John Castillo got tired of writing on job applications that he was still pursuing a community college degree after more than a decade. “I just wanted to say that I had the degree,” the 38-year-old Tucsonan said. Pima Community College and Adelante have helped him reach that goal.

On Friday, Nov. 30 at 6 p.m. at PCC’s West Campus, John will be among about 50 students taking part in a Completion Celebration for Adelante, which is part of a nationwide study examining whether performance-based scholarships provided in addition to federal needs-based funding can improve the academic achievement of college students. This is the third and final PCC cohort to complete Adelante.

Nationwide, students come from varied backgrounds at educational institutions across the U.S. They range from single parents in Ohio to adult learners in New York. At Pima, the focus is on Latino males, who enroll and graduate from higher-education institutions less often than other groups, research has shown.

At Friday’s ceremony, John will talk about his postsecondary education journey, which started 20 years ago after he graduated from Cholla High School in 1992. John attended PCC for two semesters but put his education on hold because “life happened,” he said. John spent much of the next 20 years earning a living: as a landscaper, convenience-store clerk, and owner of a party-supply-rental business.

John returned to PCC in 2011 and in May earned an Associate of General Studies degree, receiving a diploma in front of his four children and family. “I wanted to show my kids that if you put your mind to it, you can do it,” he said. Next month, he will graduate with an Associate of Liberal Arts degree and an Arizona General Education Curriculum certificate, which will smooth his transition to The University of Arizona. John intends to enroll at The UA in the spring for a bachelor’s degree in social work or education.

John became part of Adelante at the urging of the project’s advisors, and he says they helped push him to aim higher educationally.  “They showed me that UA really is within reach,” he said.

John also praises the pláticas, student-driven discussion groups in which Adelante participants talk about obstacles they face and how they overcome them. “They were good brainstorming sessions. It was good to hear that everyone had ideas to help each other out, like when you are juggling school and work, or if you are dealing with a tough boss.”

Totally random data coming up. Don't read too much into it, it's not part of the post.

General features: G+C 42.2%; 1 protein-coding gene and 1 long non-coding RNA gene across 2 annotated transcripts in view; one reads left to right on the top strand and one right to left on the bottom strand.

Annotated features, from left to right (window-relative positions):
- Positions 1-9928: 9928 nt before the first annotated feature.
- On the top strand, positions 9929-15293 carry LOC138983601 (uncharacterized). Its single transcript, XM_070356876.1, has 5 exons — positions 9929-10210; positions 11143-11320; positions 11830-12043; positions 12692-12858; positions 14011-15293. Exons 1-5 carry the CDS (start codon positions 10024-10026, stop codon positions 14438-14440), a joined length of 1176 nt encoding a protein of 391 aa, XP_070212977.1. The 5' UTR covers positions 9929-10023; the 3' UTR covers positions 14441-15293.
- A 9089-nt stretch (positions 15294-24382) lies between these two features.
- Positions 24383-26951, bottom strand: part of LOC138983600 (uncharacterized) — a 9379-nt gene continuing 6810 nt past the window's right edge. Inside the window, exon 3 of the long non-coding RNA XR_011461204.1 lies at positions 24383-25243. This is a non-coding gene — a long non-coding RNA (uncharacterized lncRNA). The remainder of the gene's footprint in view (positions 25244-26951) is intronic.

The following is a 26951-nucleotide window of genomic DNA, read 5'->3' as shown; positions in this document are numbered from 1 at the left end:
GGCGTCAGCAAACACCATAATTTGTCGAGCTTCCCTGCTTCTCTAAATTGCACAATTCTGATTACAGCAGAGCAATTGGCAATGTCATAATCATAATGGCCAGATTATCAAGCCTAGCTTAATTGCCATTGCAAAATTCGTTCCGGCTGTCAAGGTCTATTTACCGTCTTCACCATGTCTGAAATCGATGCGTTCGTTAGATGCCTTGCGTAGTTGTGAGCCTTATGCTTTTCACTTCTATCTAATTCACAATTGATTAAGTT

Other students also will relate how Adelante helped make the goal of postsecondary education a reality. They include:

  • Vincent Marquez, a 19-year-old graduate of Willcox High School who will receive an Associate of Liberal Arts degree in December. Vincent, who intends to pursue a Medical Assistant certificate at PCC before attending The UA, appreciated the pláticas. “To listen to all of these older students who went back to school talk about their experiences . . . . It’s a form of guidance.”
  • Oliver Martinez, a 37-year-old Chicagoan who is working toward an Administration of Justice degree at PCC. Oliver appreciated Adelante’s mandatory tutoring and success workshops. “I learned that it’s OK to ask for help, and you see that the help benefits you.”
  • Salvador Sanchez, a 36-year-old native of Mexico on track to receive an Associate of Applied Science degree in Systems Administration/Networking with a concentration in cybersecurity in Fall 2013. Salvador has plenty of workforce experience, but knows that businesses want employees with college credentials.  “I want to have something to rely on for the future,” he says.  Adelante has been a great program, he says. “The camaraderie of other men sharing their stories. . . . It has united us.”

Frank Velásquez Jr., the program coordinator of Adelante, says, “Adelante is helping students create connections. Through the relationships they’ve built with their Adelante advisors, the Adelante staff, and each other, they are creating a connection to the College that we hope will go beyond their time with Adelante.” 

Like numerous existing academic-aid programs, Adelante rewards performance and is back-loaded. Students must complete classes, achieve C’s or better, and take part in orientation, academic advising, student success workshops, tutoring and pláticas.

Part-time students can earn up to $700 a semester for up to three semesters; full-time students can earn $1,500 a semester for up to three semesters. More than 600 PCC students have taken part in the study, ranging in age from 18 to the mid-50s.

Adelante is funded by private foundations; no taxpayer dollars from residents of Pima County or Arizona have been allotted. The study is being conducted by MDRC, a non-partisan, non-profit research organization whose findings are used by policymakers across the political spectrum.

  • What: Adelante completion celebration
  • When: Friday, Nov. 30, 6 p.m.
  • Where: PCC West Campus, Proscenium Theatre, 2202 W. Anklam Road

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